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Best Educational Chess Lesson

Awarded by Chess Journalist of America I am deeply honored and humbled to have been selected to receive the Chess Journalists of America’s Best Educational Lesson award. It was especially meaningful to receive this award for A Night at the Opera. The very first time I showed this game to a class, I put aContinue reading “Best Educational Chess Lesson”

Puzzle Worthy Position 39

Perhaps you have not heard of the chess player Peter Dely. During his lifetime, Peter was certainly a force to be reckoned at the chessboard and was the Hungarian Champion in 1969. Peter Dely earned the IM title in 1982 and FIDE awarded him the honorary Grandmaster title in 1999. I recently discovered a real-gameContinue reading “Puzzle Worthy Position 39”

Winning Chess Moves: Chiburdanidze vs. Malaniuk, 1990

Grandmaster Maia Chiburdanidze, the Sixth Women’s World Chess Champion, has played many notable games that I regularly use as lesson material. Today’s puzzle comes from her final move against GM Vladimir P Malaniuk played in Round 9 of the 1990 Kusadasi Open in Kusadasi, Turkey. Chiburdanidze (white) plays a crushing move that causes her opponentContinue reading “Winning Chess Moves: Chiburdanidze vs. Malaniuk, 1990”

Francisco Friday for 7/1/2022

German chess master Alexander Fritz (1857–1932) suggested 5…Nd4 in the Italian: Two Knights Defense (1.e4 e5 2.Nf3 Nc6 3.Bc4 Nf6 4.Ng5 d5 5.exd5 Nd4) to Carl Schlechter who publicized the line in a 1904 issue of Deutsche Schachzeitung. Sixty years later, the Fritz Variation famously re-emerged during Bobby Fischer’s crushing loss to Robert Eugene BurgerContinue reading “Francisco Friday for 7/1/2022”

Puzzle Worthy Position 38

This puzzle worthy position has long been one of my favorite instructive combinations to use as a part of beginner classes on checkmating. The player with the white pieces is none other than the fifth World Champion Max Euwe but our feature position occurs twelve years before Max famously defeated Alexander Alekhine in a closeContinue reading “Puzzle Worthy Position 38”

Winning Chess Moves: Yates vs Capablanca, Moscow 1925

In today’s feature position, Fred Dewhirst Yates (white) has just played 38. Ka1 leaving Jose Raul Capablanca (black) with a decisive advantage in king safety, material, space and force. Capablanca puts the final nail in the coffin with a brilliant 38th move after which Yates (white) immediately resigns. What is black’s winning move?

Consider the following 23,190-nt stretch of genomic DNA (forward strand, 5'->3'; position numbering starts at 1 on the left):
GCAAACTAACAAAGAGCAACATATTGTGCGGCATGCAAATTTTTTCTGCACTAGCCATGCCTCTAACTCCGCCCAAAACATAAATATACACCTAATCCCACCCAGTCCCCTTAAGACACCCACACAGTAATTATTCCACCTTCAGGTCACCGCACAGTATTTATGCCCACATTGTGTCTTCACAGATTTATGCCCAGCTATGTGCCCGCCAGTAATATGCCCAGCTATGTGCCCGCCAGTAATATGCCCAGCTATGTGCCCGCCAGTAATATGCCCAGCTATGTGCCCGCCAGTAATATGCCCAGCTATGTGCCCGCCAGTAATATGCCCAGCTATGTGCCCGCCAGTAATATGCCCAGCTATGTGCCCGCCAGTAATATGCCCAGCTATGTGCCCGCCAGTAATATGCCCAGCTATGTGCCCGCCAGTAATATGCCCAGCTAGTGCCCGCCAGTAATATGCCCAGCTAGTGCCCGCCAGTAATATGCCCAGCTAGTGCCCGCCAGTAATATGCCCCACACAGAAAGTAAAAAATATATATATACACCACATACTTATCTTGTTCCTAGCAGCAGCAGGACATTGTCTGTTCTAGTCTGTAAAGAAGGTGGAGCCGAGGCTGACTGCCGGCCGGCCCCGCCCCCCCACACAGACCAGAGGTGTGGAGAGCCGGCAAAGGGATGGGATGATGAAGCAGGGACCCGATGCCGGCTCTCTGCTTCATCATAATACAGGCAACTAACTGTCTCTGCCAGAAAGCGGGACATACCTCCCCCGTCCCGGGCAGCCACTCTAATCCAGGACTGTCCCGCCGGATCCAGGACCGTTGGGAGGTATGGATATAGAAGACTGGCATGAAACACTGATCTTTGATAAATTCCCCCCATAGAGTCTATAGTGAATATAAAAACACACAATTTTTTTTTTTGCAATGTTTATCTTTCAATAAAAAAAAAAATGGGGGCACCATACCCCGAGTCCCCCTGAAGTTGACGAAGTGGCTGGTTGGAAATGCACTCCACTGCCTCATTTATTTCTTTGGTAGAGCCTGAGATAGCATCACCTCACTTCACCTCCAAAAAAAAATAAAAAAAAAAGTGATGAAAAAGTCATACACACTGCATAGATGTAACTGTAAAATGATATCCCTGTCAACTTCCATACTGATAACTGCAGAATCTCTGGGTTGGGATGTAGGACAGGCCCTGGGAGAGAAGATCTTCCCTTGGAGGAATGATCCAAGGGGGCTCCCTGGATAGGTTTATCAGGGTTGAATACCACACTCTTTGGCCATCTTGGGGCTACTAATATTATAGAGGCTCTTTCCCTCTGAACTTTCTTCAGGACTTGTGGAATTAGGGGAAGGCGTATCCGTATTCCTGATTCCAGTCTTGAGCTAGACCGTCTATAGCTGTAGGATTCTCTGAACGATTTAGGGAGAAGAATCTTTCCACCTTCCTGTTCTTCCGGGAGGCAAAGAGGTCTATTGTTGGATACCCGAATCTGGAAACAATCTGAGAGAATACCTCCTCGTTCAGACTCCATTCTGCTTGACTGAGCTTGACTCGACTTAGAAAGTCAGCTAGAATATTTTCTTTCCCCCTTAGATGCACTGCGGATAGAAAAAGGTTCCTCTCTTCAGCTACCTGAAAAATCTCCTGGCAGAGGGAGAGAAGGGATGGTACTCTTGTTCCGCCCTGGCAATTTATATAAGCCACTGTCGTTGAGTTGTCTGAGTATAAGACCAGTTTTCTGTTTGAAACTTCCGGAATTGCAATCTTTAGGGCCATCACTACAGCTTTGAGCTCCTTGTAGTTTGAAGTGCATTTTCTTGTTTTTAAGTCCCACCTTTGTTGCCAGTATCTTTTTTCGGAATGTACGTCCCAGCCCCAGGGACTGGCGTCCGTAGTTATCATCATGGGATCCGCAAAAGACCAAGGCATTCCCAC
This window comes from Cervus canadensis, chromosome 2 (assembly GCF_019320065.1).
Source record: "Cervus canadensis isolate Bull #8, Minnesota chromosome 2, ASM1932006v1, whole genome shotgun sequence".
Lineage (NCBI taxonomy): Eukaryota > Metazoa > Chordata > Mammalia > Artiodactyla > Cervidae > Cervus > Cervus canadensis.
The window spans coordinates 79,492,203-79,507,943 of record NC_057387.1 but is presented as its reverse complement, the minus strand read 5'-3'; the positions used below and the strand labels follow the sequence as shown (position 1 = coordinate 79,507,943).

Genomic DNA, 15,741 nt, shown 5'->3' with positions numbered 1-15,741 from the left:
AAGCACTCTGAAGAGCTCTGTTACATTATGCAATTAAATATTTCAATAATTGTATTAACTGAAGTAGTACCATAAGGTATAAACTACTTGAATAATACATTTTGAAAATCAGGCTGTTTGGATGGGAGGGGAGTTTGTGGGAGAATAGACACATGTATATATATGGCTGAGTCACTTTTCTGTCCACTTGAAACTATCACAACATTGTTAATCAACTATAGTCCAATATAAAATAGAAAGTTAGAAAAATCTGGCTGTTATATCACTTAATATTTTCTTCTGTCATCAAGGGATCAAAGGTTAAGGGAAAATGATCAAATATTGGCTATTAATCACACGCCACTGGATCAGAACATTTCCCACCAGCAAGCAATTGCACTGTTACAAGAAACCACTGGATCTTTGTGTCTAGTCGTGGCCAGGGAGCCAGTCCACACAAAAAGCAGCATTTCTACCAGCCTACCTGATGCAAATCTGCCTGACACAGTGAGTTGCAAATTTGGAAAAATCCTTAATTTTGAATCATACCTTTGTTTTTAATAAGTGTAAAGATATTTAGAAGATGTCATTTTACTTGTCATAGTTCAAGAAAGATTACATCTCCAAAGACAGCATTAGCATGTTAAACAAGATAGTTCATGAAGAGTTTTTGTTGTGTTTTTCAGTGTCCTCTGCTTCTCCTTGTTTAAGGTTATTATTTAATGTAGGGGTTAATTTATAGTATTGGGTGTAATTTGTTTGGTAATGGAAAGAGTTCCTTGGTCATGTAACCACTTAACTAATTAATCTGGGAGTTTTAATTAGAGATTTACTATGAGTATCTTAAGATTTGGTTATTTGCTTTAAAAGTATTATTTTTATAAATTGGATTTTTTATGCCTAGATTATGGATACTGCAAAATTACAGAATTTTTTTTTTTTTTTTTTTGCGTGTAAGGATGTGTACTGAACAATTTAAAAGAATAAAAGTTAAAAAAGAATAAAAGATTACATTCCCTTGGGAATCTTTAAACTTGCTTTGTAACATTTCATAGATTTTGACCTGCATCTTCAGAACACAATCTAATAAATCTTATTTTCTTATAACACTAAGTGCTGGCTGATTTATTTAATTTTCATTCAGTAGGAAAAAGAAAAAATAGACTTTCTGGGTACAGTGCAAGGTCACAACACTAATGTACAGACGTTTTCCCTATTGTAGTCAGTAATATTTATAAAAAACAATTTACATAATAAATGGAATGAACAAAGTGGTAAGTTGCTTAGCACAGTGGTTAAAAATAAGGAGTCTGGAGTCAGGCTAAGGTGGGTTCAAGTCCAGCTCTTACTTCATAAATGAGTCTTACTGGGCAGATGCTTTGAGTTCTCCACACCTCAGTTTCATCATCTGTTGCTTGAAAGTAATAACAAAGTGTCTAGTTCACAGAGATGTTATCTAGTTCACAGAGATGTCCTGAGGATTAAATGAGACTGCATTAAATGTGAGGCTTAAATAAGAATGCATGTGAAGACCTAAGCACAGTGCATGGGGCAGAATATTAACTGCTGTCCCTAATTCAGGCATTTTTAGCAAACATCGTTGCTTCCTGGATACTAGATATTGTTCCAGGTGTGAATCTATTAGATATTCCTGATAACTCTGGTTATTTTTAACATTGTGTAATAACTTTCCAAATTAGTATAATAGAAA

Chess Position Worth Sharing 147!

Spent 27 minutes of my time this evening working out the solution to this beautiful endgame puzzle by Leonid Kubbel. It was time we’ll spent! For those who are unfamiliar with Kubbel’s work, he composed many of the finest endgame studies of the early part of the twentieth century. In fact, Kubbel likely could haveContinue reading “Chess Position Worth Sharing 147!”

Chess Position Worth Sharing 146!

“Capablanca’s phenomenal move-searching algorithm in those early years, when he possessed a wonderful ability for calculating variations very rapidly, made him invincible.” – Mikhail Botvinnik

Chess Position Worth Sharing 143

The 1927 World Championship Match was a fiercely contested clash of chess styles. Jose Raul Capablanca had a straightforward playing style which, combined with his famously precise endgame play, was his recipe for success. Alexander Alekhine, on the other hand, preferred creating complexities and oftentimes employed risky attacks in route to his victories. Capablanca wasContinue reading “Chess Position Worth Sharing 143”

Chess Position Worth Sharing 142

Tonight I showed Werner Springe vs Hans Gebhardt, Munich 1927 to my chess students at Gomes Elementary School in Fremont, California. This game, played by relatively unknown players, is a delightful choice for a chess lesson. In the position below, black has just played pawn to h6 threatening white’s bishop. What is white’s best move?

Winning Chess Moves: Koltanowski vs. Tholfsen, 1928